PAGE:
Friday, March 06, 2015

(Not-so) Miniscule Musings

  1. The flowering of Pakistani writing in English post-2000 has coincided with the most brutal and destructive period in its political history. While such exquisite writing, when juxtaposed with the banality of barbaric, homegrown militants terrorizing the nation and the world at large may seem grotesque, this apparent conflict perhaps, has contributed to making this new wave so darkly funny. The Latin American boom of the '70s and the worldwide success of Indian writing in English in the '80s and '90s fall into similar categories (the '80s being in particular, incredibly violent, unstable and in general the most depressing decade in modern Indian history). All bear the hallmarks of an elite upper class, expressing in their own unique-yet-not-dissimilar writing, their black humor laden magical realist take on the sense of general hopelessness.

    This past month NF read two fabulous books - The Reluctant Fundamentalist and A Case of Exploding Mangoes - by Mohsin Hamid and Mohammad Hanif respectively. These two, along with Daniyal Mueenuddin (whose book of short stories In Other Rooms, Other Wonders, a few years ago, had received such adulatory, gushing, cluttered-with-superlatives praise that NF was totally overwhelmed) and Kamila Shamsie (the Big Four) are among the hottest writers these days. The Reluctant Fundamentalist is exquisite, clever yet sincere; and A Case of Exploding Mangoes is just savagely, bitterly funny. 

    Cheers to more fiction from the other side of the border! Bravo, you guys!

  2. Carla Miriam Levy (aka Filmi Geek) continues to produce outstanding film reviews of old Hindi films. Here is her take on Vijay Anand's mastery of the suspense genre as reflected in two of his finest films: Jewel Thief and Teesri Manzil. Much like the super contentious, never resolved debate on who's the best: Lata or Asha (an issue very much alive even in Pakistan, as we are reminded by Mohammad Hanif in A Case of Exploding Mangoes, where this question keeps cropping up in the most unexpected circumstances), old Hindi film fans (yours truly included) have long debated on which one is the best Vijay Anand film (though a tiny minority sticks with Guide). She is unable to pick one over the other although her indecision should in no way stop you from reading her excellent review. (For those who're curious, NF's always voted for Jewel Thief.)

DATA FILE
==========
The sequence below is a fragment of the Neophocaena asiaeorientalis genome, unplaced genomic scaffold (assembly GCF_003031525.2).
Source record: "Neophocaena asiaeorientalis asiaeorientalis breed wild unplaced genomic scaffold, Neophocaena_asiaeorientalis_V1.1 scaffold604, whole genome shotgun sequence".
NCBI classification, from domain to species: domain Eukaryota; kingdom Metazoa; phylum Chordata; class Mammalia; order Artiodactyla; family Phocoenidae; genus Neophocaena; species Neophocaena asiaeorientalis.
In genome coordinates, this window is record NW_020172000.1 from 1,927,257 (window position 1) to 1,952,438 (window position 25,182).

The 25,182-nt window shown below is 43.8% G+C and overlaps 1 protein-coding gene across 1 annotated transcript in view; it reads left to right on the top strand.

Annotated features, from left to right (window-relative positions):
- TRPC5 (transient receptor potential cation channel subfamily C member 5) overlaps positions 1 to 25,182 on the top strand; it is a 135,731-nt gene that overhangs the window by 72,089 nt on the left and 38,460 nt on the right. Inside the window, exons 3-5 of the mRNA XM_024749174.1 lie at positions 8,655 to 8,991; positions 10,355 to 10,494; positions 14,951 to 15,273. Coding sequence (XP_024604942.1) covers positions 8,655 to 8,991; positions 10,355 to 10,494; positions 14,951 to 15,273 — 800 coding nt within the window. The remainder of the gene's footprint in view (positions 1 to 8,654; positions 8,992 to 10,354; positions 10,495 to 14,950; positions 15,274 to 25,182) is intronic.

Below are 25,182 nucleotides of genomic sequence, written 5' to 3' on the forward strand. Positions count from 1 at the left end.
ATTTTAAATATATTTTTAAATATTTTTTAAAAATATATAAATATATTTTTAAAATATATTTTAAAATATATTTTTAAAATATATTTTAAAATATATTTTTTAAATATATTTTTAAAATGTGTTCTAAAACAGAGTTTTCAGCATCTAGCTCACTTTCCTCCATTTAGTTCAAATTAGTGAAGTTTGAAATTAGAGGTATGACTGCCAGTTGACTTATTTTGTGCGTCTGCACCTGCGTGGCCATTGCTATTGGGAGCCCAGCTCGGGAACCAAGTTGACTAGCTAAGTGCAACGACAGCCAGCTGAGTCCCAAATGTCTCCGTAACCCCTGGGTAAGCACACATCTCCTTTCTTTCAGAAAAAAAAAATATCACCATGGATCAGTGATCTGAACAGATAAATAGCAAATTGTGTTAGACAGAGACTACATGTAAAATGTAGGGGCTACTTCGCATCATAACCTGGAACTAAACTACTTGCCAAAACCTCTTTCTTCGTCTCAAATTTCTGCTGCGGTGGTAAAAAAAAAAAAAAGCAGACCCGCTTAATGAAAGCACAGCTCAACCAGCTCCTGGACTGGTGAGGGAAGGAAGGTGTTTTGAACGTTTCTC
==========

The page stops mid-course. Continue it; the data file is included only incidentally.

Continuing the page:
3. While this must be old news, NF can't help but share it (he'd been planning to do so for a few weeks now, but reality interfered with his plans, as always). Here's a particularly juicy excerpt:

    "A Marxist group called Kakumei-teki himote doumei (“Revolutionary Alliance of Men That Woman Are Not Attracted To”) is calling on supporters to march against the [Valentine's Day] holiday in Tokyo’s Shibuya district."

    As NF quietly wipes his tears off and throws his (rather insignificant) weight behind these guys (ganbatte kudasai, you guys!), he can't but help noticing the radical way in which technology has disrupted the dating market. 

    While the norm in most societies a century or so ago had been marriages arranged by families (half of humanity still practises this custom) more material wealth, longer lifespans and emphasis on individuality and human freedom, especially in the West, have meant freedom from familial control over whom to date and/or eventually marry. 

    Until now that is.

    The incredible explosion in online dating (almost all single people NF knows are on it - apparently, from anecdotal evidence (!) this trend is more pronounced in Europe than it is in North America) and AI assisted matching algorithms has, in NF's opinion, created a paradigm shift in understanding the evolution of human mating rituals. 

    From an economisty point of view, the AI assisted dating market is much more efficient (jargonically, a Pareto superior correlated equilibrium allocation) and is clearly better than relying on (somewhat) random allocations of imperfect singnaling games played in highly uncertain conditions. However, isn't AI assisted matching and eventual marriage another form of (AI) arranged marriage, in which humans have ceded their freedom to sophisticated AIs who recommend who's better matched to whom? In this light, weren't scheming parents of old, mere prototypical, crude, highly imperfect, sometimes even spiteful matching algorithms on two legs? Is the era of arranged matchmaking back? And should we even be mourning the demise of wild, potentially risky, hormone mediated encounters with strangers?

    There is this beautiful SF story out there waiting to be written about this Brave New World. If it were the Gilded Age, NF would commission Ted Chiang to tell that story. It would be simple, it would be beautiful and it would fill you with a childlike wonderment at our current pregnant-with-new-possibilities state of affairs.

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